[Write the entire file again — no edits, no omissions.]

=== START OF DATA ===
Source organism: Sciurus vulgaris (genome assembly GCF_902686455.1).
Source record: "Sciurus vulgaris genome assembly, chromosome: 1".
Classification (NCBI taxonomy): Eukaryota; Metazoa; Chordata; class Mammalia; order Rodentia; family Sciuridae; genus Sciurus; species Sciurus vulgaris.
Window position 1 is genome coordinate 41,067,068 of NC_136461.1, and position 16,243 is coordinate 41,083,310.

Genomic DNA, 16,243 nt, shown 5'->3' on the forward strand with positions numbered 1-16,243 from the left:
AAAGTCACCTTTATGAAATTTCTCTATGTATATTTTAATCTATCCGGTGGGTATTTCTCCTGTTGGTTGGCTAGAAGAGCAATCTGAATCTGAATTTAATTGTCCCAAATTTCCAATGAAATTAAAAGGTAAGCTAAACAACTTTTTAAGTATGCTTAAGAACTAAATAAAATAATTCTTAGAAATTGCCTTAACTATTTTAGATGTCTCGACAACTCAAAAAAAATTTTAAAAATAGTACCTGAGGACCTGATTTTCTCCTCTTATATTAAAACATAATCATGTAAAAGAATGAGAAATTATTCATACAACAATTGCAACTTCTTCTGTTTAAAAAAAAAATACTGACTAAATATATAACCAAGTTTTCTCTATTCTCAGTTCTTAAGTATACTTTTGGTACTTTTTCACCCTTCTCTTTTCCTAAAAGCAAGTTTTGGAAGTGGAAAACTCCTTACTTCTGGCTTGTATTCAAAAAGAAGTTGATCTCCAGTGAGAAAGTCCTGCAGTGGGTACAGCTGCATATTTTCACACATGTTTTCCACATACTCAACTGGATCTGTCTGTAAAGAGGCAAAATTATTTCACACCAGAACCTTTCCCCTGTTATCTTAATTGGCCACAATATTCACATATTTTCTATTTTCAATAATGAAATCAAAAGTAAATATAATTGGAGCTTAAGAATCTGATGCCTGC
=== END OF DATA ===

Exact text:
Source organism: Sciurus vulgaris (genome assembly GCF_902686455.1).
Source record: "Sciurus vulgaris genome assembly, chromosome: 1".
Classification (NCBI taxonomy): Eukaryota; Metazoa; Chordata; class Mammalia; order Rodentia; family Sciuridae; genus Sciurus; species Sciurus vulgaris.
Window position 1 is genome coordinate 41,067,068 of NC_136461.1, and position 16,243 is coordinate 41,083,310.

Genomic DNA, 16,243 nt, shown 5'->3' on the forward strand with positions numbered 1-16,243 from the left:
AAAGTCACCTTTATGAAATTTCTCTATGTATATTTTAATCTATCCGGTGGGTATTTCTCCTGTTGGTTGGCTAGAAGAGCAATCTGAATCTGAATTTAATTGTCCCAAATTTCCAATGAAATTAAAAGGTAAGCTAAACAACTTTTTAAGTATGCTTAAGAACTAAATAAAATAATTCTTAGAAATTGCCTTAACTATTTTAGATGTCTCGACAACTCAAAAAAAATTTTAAAAATAGTACCTGAGGACCTGATTTTCTCCTCTTATATTAAAACATAATCATGTAAAAGAATGAGAAATTATTCATACAACAATTGCAACTTCTTCTGTTTAAAAAAAAAATACTGACTAAATATATAACCAAGTTTTCTCTATTCTCAGTTCTTAAGTATACTTTTGGTACTTTTTCACCCTTCTCTTTTCCTAAAAGCAAGTTTTGGAAGTGGAAAACTCCTTACTTCTGGCTTGTATTCAAAAAGAAGTTGATCTCCAGTGAGAAAGTCCTGCAGTGGGTACAGCTGCATATTTTCACACATGTTTTCCACATACTCAACTGGATCTGTCTGTAAAGAGGCAAAATTATTTCACACCAGAACCTTTCCCCTGTTATCTTAATTGGCCACAATATTCACATATTTTCTATTTTCAATAATGAAATCAAAAGTAAATATAATTGGAGCTTAAGAATCTGATGCCTGC